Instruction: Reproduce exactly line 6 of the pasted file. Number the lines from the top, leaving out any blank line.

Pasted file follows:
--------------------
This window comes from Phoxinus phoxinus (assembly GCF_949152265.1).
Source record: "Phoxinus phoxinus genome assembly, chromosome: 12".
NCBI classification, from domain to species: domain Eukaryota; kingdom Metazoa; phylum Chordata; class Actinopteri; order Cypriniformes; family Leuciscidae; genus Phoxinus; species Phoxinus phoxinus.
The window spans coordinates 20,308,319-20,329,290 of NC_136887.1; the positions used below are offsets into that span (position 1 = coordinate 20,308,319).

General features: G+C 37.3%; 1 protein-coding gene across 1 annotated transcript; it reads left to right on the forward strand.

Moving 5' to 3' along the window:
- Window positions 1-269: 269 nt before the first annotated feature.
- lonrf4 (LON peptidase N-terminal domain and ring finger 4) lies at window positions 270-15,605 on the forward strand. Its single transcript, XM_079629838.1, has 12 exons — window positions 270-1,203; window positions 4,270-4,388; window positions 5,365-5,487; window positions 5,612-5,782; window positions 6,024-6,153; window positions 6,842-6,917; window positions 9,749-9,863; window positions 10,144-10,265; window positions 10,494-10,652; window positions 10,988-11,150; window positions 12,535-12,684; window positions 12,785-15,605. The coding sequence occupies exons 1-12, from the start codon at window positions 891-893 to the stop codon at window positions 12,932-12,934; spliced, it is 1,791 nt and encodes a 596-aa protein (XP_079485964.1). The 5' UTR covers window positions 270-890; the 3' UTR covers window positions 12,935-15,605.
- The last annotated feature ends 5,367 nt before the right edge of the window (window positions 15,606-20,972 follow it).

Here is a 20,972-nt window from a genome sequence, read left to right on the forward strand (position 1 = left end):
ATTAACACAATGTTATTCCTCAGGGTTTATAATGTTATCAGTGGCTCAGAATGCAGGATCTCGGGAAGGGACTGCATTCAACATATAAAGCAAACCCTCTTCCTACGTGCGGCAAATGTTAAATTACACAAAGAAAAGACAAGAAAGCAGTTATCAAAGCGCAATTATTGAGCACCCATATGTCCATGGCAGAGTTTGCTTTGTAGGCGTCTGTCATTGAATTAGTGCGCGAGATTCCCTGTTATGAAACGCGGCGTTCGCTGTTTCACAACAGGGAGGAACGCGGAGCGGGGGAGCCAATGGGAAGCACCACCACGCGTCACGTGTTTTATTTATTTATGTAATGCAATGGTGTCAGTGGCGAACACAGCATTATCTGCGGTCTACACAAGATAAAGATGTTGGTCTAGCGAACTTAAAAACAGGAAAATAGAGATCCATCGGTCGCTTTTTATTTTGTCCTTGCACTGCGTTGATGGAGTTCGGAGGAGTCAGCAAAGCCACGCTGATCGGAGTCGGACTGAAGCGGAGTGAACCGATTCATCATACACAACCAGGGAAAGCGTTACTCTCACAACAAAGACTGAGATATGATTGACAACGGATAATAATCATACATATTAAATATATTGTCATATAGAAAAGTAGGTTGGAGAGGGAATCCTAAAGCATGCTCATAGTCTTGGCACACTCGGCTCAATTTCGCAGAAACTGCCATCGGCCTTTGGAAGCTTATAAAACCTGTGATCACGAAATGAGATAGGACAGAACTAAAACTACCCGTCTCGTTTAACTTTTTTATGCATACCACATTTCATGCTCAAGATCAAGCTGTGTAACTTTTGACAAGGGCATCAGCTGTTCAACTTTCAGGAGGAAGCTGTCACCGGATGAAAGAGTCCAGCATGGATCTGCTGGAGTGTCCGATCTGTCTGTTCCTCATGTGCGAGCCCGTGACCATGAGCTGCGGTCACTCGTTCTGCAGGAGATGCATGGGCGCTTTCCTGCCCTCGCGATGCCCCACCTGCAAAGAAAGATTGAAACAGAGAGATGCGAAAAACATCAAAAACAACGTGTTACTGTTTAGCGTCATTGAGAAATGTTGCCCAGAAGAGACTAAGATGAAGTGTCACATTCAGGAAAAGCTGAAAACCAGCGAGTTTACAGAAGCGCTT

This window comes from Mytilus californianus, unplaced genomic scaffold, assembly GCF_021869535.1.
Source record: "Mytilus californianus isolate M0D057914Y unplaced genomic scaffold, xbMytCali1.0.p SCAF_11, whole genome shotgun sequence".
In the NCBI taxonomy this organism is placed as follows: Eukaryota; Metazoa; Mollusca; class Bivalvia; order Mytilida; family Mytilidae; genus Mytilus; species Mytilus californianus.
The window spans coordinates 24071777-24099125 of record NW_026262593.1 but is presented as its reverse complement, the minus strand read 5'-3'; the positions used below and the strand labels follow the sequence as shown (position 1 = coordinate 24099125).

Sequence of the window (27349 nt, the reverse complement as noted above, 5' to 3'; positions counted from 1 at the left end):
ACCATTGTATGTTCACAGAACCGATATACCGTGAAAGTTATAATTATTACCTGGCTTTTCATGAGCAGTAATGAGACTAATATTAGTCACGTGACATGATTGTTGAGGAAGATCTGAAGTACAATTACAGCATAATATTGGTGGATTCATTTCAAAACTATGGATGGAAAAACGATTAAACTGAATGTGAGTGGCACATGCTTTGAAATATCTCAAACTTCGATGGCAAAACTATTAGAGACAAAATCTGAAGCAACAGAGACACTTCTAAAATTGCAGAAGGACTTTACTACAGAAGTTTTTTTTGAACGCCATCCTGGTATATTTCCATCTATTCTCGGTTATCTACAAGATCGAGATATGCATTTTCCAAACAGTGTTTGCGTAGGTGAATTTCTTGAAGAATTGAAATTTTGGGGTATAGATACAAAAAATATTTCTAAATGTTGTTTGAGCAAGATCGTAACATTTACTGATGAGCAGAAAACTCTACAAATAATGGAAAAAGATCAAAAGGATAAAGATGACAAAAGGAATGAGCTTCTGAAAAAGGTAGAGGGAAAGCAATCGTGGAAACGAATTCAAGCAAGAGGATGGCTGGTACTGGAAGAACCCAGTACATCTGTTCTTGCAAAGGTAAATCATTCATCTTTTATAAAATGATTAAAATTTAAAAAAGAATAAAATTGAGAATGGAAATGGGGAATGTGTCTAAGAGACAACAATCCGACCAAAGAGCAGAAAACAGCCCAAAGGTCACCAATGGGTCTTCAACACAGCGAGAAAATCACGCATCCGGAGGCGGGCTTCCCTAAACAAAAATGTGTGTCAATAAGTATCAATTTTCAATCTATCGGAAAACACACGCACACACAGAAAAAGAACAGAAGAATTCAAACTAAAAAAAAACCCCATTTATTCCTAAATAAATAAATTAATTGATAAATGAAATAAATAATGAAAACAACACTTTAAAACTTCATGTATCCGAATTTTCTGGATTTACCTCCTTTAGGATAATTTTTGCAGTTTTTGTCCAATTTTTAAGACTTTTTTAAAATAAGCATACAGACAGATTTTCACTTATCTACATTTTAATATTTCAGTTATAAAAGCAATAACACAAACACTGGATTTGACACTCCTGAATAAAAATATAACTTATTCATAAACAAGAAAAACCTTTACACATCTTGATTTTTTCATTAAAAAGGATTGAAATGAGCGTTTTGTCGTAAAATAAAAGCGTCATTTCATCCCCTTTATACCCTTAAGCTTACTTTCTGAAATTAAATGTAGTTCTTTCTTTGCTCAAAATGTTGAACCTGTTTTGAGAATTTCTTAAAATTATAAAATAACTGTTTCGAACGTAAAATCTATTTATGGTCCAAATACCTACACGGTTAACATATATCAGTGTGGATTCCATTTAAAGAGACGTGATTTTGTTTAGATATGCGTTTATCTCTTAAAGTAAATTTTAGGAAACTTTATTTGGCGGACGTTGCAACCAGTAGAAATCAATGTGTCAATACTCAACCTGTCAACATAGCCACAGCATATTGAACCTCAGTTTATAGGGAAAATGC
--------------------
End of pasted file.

Moving 5' to 3' along the window: